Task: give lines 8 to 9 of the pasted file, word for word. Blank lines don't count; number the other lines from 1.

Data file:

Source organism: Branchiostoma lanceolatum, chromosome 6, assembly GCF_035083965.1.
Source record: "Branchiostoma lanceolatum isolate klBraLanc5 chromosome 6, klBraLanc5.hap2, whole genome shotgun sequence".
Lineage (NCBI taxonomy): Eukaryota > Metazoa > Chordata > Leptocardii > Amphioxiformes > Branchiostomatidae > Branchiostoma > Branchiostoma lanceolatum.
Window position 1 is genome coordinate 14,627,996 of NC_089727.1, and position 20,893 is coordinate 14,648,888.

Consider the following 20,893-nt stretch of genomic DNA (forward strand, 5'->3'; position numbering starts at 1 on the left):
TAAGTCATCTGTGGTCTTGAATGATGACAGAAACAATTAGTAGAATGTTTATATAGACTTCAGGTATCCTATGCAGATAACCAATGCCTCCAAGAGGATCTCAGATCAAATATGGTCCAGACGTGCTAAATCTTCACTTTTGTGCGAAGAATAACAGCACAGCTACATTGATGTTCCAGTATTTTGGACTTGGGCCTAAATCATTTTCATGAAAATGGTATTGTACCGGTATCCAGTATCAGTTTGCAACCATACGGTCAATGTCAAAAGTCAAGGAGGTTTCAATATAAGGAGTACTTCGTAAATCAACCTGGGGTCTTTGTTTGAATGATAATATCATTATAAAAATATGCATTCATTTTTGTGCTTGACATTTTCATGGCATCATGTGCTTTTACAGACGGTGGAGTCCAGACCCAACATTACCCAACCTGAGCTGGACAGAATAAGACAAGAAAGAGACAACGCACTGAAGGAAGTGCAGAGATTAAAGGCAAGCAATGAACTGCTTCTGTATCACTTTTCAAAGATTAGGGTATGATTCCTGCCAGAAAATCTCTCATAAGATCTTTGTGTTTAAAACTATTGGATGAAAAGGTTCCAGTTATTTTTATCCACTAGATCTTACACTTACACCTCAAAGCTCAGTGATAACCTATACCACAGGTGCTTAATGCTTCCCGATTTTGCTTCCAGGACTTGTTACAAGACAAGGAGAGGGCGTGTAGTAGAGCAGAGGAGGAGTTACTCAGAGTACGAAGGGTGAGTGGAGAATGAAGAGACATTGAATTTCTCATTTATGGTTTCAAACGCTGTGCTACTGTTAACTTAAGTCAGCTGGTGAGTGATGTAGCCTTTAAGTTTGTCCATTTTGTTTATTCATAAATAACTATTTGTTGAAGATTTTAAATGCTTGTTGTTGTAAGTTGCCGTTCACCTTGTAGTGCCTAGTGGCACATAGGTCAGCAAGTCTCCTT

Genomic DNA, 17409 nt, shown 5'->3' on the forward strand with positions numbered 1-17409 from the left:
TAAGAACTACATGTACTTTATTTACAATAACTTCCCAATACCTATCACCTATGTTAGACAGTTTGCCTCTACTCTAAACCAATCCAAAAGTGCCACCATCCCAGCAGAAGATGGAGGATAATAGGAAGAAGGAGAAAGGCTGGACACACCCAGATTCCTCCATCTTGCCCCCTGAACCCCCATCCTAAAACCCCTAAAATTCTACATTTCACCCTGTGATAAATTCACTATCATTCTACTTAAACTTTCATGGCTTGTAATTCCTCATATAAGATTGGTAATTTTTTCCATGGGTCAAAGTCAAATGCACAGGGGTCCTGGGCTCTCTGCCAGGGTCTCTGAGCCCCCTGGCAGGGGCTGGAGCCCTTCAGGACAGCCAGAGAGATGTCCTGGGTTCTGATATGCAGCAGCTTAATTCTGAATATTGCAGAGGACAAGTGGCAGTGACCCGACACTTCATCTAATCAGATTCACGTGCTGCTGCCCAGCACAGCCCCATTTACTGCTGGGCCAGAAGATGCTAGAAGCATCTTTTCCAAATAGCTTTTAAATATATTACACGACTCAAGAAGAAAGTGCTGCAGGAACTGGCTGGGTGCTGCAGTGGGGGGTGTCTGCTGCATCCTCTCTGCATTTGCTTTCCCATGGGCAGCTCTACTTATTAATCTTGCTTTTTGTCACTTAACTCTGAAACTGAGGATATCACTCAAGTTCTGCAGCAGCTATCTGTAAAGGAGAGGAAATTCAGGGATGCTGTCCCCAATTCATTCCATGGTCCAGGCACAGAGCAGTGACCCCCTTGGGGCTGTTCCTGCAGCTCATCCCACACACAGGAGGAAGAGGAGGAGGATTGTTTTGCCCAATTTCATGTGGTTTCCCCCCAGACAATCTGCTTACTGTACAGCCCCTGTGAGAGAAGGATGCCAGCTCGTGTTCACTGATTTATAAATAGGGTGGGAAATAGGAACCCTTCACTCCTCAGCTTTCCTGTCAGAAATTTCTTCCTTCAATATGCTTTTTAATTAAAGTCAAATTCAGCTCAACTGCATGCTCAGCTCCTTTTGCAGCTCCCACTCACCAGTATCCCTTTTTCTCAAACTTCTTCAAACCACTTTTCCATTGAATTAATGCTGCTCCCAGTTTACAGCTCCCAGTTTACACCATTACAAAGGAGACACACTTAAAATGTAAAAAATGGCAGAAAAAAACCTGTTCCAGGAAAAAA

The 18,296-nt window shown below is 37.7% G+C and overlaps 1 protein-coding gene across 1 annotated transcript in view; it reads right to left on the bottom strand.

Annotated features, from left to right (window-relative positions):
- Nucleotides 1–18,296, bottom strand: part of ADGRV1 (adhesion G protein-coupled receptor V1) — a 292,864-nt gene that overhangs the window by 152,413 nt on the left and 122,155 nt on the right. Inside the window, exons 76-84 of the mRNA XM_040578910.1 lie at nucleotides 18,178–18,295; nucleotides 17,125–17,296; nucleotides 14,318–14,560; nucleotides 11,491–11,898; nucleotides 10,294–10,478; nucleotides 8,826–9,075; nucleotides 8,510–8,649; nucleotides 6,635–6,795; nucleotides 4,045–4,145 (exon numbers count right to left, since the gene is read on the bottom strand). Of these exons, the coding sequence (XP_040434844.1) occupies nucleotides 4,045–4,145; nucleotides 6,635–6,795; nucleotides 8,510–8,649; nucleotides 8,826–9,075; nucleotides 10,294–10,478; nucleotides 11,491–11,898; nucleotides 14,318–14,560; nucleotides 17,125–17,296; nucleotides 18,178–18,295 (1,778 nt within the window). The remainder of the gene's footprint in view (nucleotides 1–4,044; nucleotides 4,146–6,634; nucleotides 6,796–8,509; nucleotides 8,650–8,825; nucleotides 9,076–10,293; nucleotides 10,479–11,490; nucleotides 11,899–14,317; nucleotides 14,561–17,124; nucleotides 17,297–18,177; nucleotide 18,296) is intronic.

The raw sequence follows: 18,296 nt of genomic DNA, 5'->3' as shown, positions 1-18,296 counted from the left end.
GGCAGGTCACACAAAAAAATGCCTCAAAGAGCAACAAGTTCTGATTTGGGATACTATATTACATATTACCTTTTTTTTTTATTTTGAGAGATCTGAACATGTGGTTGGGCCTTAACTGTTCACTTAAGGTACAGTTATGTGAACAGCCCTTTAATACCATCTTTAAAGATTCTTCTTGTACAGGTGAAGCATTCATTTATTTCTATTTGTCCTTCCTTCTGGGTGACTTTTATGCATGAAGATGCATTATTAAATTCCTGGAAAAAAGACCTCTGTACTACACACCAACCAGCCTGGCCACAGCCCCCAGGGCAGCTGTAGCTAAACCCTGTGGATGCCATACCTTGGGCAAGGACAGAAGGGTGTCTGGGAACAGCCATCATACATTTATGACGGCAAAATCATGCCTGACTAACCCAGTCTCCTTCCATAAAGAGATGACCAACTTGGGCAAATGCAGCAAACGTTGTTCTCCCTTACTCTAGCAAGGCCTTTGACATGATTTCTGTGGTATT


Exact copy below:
TAAGAACTACATGTACTTTATTTACAATAACTTCCCAATACCTATCACCTATGTTAGACAGTTTGCCTCTACTCTAAACCAATCCAAAAGTGCCACCATCCCAGCAGAAGATGGAGGATAATAGGAAGAAGGAGAAAGGCTGGACACACCCAGATTCCTCCATCTTGCCCCCTGAACCCCCATCCTAAAACCCCTAAAATTCTACATTTCACCCTGTGATAAATTCACTATCATTCTACTTAAACTTTCATGGCTTGTAATTCCTCATATAAGATTGGTAATTTTTTCCATGGGTCAAAGTCAAATGCACAGGGGTCCTGGGCTCTCTGCCAGGGTCTCTGAGCCCCCTGGCAGGGGCTGGAGCCCTTCAGGACAGCCAGAGAGATGTCCTGGGTTCTGATATGCAGCAGCTTAATTCTGAATATTGCAGAGGACAAGTGGCAGTGACCCGACACTTCATCTAATCAGATTCACGTGCTGCTGCCCAGCACAGCCCCATTTACTGCTGGGCCAGAAGATGCTAGAAGCATCTTTTCCAAATAGCTTTTAAATATATTACACGACTCAAGAAGAAAGTGCTGCAGGAACTGGCTGGGTGCTGCAGTGGGGGGTGTCTGCTGCATCCTCTCTGCATTTGCTTTCCCATGGGCAGCTCTACTTATTAATCTTGCTTTTTGTCACTTAACTCTGAAACTGAGGATATCACTCAAGTTCTGCAGCAGCTATCTGTAAAGGAGAGGAAATTCAGGGATGCTGTCCCCAATTCATTCCATGGTCCAGGCACAGAGCAGTGACCCCCTTGGGGCTGTTCCTGCAGCTCATCCCACACACAGGAGGAAGAGGAGGAGGATTGTTTTGCCCAATTTCATGTGGTTTCCCCCCAGACAATCTGCTTACTGTACAGCCCCTGTGAGAGAAGGATGCCAGCTCGTGTTCACTGATTTATAAATAGGGTGGGAAATAGGAACCCTTCACTCCTCAGCTTTCCTGTCAGAAATTTCTTCCTTCAATATGCTTTTTAATTAAAGTCAAATTCAGCTCAACTGCATGCTCAGCTCCTTTTGCAGCTCCCACTCACCAGTATCCCTTTTTCTCAAACTTCTTCAAACCACTTTTCCATTGAATTAATGCTGCTCCCAGTTTACAGCTCCCAGTTTACACCATTACAAAGGAGACACACTTAAAATGTAAAAAATGGCAGAAAAAAACCTGTTCCAGGAAAAAA

The 18,296-nt window shown below is 37.7% G+C and overlaps 1 protein-coding gene across 1 annotated transcript in view; it reads right to left on the bottom strand.